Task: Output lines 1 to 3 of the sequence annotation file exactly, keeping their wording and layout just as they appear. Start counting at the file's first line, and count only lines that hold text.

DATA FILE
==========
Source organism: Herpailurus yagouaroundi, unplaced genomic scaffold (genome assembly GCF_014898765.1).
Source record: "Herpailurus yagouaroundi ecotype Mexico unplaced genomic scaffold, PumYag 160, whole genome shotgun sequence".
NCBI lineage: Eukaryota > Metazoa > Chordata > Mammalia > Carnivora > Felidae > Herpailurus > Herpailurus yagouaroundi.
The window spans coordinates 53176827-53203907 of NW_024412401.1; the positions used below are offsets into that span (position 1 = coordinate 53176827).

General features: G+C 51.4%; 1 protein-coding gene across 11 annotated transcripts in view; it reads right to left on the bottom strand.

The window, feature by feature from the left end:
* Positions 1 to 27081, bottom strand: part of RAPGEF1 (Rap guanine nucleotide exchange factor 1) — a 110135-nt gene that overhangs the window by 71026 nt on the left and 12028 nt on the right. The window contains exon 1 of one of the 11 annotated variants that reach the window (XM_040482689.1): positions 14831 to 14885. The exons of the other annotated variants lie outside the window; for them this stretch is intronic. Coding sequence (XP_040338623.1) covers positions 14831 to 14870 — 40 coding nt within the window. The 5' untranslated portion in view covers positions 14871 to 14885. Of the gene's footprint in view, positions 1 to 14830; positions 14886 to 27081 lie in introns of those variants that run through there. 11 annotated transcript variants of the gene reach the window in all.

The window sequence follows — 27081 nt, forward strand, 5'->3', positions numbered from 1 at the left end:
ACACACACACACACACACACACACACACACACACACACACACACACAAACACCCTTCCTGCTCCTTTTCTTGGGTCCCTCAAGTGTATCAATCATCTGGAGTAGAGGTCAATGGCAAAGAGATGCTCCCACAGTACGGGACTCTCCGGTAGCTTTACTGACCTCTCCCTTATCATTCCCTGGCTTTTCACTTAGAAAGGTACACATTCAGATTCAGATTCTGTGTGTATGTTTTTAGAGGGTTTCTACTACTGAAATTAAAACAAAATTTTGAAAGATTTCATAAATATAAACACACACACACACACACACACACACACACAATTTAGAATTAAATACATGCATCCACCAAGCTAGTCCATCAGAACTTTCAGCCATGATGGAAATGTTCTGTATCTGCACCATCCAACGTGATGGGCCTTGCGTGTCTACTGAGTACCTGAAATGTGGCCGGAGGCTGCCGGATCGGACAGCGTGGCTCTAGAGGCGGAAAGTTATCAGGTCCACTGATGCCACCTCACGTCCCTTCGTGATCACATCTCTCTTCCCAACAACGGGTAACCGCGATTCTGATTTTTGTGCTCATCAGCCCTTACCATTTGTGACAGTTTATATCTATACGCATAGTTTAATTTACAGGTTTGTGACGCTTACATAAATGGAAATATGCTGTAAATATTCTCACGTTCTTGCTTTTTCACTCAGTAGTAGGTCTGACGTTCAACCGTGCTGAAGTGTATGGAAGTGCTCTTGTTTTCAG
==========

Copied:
Source organism: Herpailurus yagouaroundi, unplaced genomic scaffold (genome assembly GCF_014898765.1).
Source record: "Herpailurus yagouaroundi ecotype Mexico unplaced genomic scaffold, PumYag 160, whole genome shotgun sequence".
NCBI lineage: Eukaryota > Metazoa > Chordata > Mammalia > Carnivora > Felidae > Herpailurus > Herpailurus yagouaroundi.